Probable starting line-up,

Szczesny – Djourou, Mertesacker, Koscielny, Vermaelen – Song, Ramsey, Arteta – Walcott, RvP, Gervinho.

All-in-all this has all the makings of a tantalising encounter that can be more cagey than it is cavalier. Based on the wisdom of the pundits, and perhaps even the bookies, Arsenal should have very little chance in this one. So a defeat will not be a disaster by any stretch but the Gunners have a real chance of showing just how far they’ve come as a unit.

Are Arsenal Showing Greater Resolve This Season + Comparison With Top Sides

December 17, 2011

The recent strong run by the Gunners has created this impression that they are a hard lot to beat. I am among the many Gooners who have noted and commented on the doggedness of this Arsenal squad. With that in mind, I thought it would be interesting to see if some numbers back the new found resolve that is being widely perceived and how other top teams stacked up when compared to Arsenal.

The stats for Points Gained From Losing (PGFL) positions and Points Dropped From Winning (PDFW) provide an interesting, if not definitive, benchmark of a team’s fighting spirit.

The following table compares the top six on these two measures over the last five seasons including the current one.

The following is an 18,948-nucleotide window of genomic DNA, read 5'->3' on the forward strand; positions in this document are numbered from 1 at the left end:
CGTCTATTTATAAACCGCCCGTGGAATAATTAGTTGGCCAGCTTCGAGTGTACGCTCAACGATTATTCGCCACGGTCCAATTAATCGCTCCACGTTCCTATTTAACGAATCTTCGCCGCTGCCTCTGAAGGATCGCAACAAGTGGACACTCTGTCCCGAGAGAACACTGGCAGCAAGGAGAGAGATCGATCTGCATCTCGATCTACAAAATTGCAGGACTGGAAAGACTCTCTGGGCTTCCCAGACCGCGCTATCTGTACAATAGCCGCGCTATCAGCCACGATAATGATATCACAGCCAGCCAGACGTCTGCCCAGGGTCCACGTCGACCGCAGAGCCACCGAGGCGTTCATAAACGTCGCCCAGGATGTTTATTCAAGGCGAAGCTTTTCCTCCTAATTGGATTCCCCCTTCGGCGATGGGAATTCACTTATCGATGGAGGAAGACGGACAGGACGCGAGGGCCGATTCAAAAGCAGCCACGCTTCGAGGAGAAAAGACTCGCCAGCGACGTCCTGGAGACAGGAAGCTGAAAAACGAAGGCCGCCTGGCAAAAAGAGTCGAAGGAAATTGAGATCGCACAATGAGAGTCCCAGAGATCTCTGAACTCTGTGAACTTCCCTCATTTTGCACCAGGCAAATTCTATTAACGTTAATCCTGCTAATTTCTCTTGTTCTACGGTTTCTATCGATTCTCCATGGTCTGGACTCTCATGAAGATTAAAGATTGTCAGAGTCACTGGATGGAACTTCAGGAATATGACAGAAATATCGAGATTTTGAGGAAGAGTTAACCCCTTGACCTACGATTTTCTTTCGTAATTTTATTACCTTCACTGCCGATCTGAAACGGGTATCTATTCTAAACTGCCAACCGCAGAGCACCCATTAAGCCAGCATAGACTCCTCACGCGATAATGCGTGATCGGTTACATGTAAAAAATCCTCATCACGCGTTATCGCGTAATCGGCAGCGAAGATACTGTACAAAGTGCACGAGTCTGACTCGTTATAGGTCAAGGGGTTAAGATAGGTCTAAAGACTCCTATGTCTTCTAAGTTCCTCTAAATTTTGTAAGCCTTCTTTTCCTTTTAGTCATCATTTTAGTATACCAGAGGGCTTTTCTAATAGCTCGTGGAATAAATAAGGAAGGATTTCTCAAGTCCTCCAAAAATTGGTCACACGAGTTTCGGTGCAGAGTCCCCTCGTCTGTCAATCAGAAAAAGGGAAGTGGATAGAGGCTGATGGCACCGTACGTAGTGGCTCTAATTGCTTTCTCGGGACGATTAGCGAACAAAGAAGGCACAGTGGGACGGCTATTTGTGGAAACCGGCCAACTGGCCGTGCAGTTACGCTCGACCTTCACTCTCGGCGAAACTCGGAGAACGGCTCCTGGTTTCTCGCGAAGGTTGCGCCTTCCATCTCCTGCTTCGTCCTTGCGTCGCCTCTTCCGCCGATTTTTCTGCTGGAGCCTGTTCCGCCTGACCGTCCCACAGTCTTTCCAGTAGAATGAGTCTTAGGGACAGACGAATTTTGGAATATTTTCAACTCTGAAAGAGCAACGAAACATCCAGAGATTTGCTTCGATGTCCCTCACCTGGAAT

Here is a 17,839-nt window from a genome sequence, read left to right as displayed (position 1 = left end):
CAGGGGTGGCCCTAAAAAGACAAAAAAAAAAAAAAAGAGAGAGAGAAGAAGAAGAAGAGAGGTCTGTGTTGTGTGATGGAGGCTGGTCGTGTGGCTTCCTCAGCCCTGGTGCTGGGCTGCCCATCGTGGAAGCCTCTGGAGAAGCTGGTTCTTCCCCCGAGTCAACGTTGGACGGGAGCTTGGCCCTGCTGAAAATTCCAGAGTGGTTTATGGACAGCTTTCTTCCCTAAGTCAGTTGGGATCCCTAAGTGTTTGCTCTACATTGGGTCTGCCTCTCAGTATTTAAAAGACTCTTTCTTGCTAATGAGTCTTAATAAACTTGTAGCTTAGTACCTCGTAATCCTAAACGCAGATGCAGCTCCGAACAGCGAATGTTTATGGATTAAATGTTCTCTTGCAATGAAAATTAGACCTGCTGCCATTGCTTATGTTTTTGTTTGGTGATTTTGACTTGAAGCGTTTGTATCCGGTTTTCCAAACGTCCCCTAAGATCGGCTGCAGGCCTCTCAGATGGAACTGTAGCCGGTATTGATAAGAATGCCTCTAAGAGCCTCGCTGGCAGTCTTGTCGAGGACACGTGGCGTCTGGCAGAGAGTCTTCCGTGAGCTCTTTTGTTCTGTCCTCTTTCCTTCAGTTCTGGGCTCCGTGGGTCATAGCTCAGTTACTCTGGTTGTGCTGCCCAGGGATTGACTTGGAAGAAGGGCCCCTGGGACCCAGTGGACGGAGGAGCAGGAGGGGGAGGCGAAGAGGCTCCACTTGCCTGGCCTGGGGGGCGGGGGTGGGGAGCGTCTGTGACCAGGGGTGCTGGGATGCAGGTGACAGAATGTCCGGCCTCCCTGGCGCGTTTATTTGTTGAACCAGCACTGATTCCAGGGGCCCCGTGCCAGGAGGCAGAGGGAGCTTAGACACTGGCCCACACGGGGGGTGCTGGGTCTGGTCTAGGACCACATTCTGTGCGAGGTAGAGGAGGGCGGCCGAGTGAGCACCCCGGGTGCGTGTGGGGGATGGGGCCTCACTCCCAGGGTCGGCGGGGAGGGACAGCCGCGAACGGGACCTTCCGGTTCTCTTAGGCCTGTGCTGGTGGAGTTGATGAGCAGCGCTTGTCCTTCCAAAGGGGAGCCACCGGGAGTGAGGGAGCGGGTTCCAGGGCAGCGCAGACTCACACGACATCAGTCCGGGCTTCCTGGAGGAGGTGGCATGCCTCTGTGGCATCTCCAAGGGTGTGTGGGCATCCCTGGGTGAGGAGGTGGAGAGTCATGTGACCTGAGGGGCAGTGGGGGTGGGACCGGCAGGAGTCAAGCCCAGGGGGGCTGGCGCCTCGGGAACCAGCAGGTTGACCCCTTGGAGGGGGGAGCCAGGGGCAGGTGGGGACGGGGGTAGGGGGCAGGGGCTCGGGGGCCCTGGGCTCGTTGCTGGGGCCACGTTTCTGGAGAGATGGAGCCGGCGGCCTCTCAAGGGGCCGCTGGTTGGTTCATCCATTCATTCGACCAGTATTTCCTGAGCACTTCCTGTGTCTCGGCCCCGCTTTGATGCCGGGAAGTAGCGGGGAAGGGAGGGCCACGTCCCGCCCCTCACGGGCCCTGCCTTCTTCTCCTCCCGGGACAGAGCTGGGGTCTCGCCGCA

Arsenal are league leaders, including all teams and not just in the table above, when it comes to winning points from losing positions this season. And in terms of holding on to leads – i.e. not dropping points from winning positions – the Gunners haven’t done badly either as only Tottenham are above Arsenal among the top six. Chelsea match the Gunners closely on both parameters but the numbers for City, Liverpool, and United are surprising.

Simply looking at the above table it would seem strange that the team leading the Premiership and dominating most games is the one that is dropping the most points from a winning position. But instead of jumping to the conclusion that Mancini’s side is not quite as good at holding on to leads as other teams, one must delve deeper.

The explanation seems to be that City have the highest PDFW figure because they have been in winning situations much more often than the other teams. This is corroborated to an extent by looking at the sides which have done the best  in terms of holding on to leads. Along with Newcastle, Bolton have dropped 0 points from winning positions. Clearly, this is not a indication of Bolton’s defensive strength but of the fact that they’ve rarely been ahead in games.

By extension of that logic, it seems safe to say that directly comparing the figures will only lead to illogical and baseless conclusions. So while Arsenal have gained more points from losing positions than any other team, we can’t really draw any meaningful insight from that alone.